However, the volume of such returned notes far exceeds replacement needs and the excess ones are later destroyed before the end of their useful life, MAS said.

“New notes issued just to meet the demand for festive gifting generate unnecessary carbon emissions and is a waste of resources.

“The carbon emissions from the issuance of excess new notes annually are comparable to powering 430 four-room Housing and Development Board flats annually.


“It would require 10,000 new trees to be planted to offset the emissions.

“The practice of printing new notes for festive gifting and subsequently destroying most of them is not in line with environmental sustainability and Singapore’s aspiration to achieve net zero carbon emissions by 2050 as part of the global effort to mitigate climate change,” MAS added.

As part of the move to enhance sustainability, the central bank will progressively cut down on releasing new notes — until the new notes issued during Chinese New Year meets the replacement demand.

Ms Cindy Mok, assistant managing director of finance, risk and currency at MAS, said in Tuesday’s statement: “Starting from this (upcoming) Lunar New Year, let’s use fit-for-gifting notes or e-hongbao instead of new notes.

“In this way, we can convey blessings to our loved ones, while doing our part for a greener and more sustainable future for the next generation.” 


On the push to reuse dollar notes for festive gifting and whether they would be willing to use older notes in the name of sustainability, five Singaporeans interviewed by TODAY said that although they valued tradition, protecting the environment was more important.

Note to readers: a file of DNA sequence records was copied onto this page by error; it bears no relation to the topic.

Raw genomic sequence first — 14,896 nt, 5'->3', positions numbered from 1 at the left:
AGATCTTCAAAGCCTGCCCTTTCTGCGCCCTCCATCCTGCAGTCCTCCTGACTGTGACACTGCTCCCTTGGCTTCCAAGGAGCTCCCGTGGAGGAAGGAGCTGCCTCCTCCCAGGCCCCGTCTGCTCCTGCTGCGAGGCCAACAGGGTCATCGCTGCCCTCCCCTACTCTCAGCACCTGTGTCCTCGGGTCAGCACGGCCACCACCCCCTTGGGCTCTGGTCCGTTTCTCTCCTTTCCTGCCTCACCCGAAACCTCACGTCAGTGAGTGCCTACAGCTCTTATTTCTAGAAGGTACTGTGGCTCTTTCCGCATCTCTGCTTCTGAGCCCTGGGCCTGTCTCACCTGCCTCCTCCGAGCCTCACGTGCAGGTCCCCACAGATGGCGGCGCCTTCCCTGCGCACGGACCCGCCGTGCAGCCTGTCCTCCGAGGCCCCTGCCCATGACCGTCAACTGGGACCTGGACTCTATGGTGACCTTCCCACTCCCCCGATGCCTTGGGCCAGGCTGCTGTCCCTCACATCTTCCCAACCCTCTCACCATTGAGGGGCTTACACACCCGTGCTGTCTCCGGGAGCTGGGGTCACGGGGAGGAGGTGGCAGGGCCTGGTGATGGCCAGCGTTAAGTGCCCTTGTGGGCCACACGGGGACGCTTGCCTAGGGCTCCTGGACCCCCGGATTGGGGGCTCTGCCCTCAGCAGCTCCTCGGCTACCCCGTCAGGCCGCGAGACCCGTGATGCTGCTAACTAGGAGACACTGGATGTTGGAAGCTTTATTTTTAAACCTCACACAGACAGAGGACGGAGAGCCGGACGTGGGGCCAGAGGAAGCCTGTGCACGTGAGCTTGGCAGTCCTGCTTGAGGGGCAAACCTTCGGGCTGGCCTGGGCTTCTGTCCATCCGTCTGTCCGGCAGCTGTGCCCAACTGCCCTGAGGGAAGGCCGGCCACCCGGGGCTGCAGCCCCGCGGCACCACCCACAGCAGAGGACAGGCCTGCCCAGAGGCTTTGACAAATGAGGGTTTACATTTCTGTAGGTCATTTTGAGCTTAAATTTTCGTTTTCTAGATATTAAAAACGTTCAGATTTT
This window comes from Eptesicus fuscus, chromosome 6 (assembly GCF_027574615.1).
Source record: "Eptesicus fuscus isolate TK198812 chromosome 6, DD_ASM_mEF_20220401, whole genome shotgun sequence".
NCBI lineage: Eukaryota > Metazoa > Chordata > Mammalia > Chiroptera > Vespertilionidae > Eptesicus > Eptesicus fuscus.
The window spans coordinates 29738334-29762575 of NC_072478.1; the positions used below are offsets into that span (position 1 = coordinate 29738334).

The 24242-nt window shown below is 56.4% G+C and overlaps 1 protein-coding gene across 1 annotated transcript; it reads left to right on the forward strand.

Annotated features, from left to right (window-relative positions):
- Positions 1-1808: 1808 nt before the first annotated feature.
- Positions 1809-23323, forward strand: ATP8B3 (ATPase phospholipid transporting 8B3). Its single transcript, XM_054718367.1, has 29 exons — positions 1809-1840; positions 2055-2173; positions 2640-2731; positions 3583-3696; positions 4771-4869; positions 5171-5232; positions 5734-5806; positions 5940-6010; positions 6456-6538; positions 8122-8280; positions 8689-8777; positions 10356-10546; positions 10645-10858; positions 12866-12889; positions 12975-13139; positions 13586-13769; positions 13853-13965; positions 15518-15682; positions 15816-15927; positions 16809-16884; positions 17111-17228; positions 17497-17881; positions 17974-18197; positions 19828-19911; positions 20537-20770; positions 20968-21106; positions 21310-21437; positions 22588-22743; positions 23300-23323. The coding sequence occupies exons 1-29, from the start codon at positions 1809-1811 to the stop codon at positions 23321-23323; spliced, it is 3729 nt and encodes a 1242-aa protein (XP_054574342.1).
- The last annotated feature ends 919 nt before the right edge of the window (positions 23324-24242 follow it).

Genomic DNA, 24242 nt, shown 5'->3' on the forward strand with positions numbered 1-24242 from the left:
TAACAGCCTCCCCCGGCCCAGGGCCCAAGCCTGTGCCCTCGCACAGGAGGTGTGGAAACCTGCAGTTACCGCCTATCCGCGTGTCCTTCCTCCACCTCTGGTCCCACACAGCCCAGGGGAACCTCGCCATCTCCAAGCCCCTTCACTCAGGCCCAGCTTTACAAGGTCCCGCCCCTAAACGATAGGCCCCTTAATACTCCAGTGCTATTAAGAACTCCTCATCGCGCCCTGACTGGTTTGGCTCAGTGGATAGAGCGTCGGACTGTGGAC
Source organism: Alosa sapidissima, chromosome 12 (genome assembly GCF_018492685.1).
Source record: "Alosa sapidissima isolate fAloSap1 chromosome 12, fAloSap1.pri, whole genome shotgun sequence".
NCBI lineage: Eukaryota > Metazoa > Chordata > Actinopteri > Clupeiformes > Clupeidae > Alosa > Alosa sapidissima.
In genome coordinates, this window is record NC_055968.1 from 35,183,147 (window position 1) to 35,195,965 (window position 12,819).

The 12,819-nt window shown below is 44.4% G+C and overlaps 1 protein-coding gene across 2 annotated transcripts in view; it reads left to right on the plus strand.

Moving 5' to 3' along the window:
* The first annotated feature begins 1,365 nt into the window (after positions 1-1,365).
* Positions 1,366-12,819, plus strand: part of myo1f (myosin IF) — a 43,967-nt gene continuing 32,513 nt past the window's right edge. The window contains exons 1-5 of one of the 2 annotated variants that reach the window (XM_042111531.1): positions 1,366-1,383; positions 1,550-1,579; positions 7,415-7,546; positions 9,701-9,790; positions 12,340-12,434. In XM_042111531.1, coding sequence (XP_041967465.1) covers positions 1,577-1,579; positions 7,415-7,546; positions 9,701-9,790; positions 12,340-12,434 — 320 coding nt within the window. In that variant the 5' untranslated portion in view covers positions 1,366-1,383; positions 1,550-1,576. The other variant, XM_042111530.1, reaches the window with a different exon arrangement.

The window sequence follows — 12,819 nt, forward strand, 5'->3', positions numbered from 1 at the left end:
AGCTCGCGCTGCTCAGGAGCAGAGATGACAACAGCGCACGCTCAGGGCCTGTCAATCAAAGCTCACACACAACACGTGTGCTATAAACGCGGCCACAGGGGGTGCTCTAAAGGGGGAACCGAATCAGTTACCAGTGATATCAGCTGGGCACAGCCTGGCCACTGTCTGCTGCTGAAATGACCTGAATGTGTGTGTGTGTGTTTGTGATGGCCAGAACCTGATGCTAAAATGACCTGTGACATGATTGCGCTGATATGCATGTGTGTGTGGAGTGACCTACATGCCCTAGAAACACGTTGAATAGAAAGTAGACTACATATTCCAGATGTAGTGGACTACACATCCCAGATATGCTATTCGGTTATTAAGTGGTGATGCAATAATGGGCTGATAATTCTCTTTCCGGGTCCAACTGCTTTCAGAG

Mr Norman Ng, a senior info-technology executive, said: “I’ve never (used old notes for hongbao) before. I usually use new notes, (because) it is the Chinese tradition. The receivers will not be happy if they see old notes in the hongbao.”

He added that he would use old notes only if they looked new.

Ms Rachel Leung, 50, a part-time human resource executive, said: “I would prefer new notes. It’s just a Chinese tradition to send off the old and welcome the new (during the new year), so it just seems better to give new notes.”

Even though that is her preference, she added that she would be willing to give up new notes for the sake of protecting the planet. “It is not a must to gift new notes, but it’s a must to save the environment.”

For 60-year-old Anne Ong, a customer service executive, the newness of the currency did not matter “so long as the notes are clean and not crumpled”.

The fit-for-gifting notes will be made available for reservation and collection at banks as well as selected pop-up ATMs across the country in an effort to make them more easily accessible to the public.


They will be available in denominations of S$2, S$5, S$10 and S$50.

More details on the distribution of these notes will be made known at the end of the month.

The Chinese New Year festival in 2023 begins on Jan 22 and lasts 15 days. ADDITIONAL REPORTING BY SAMUEL NG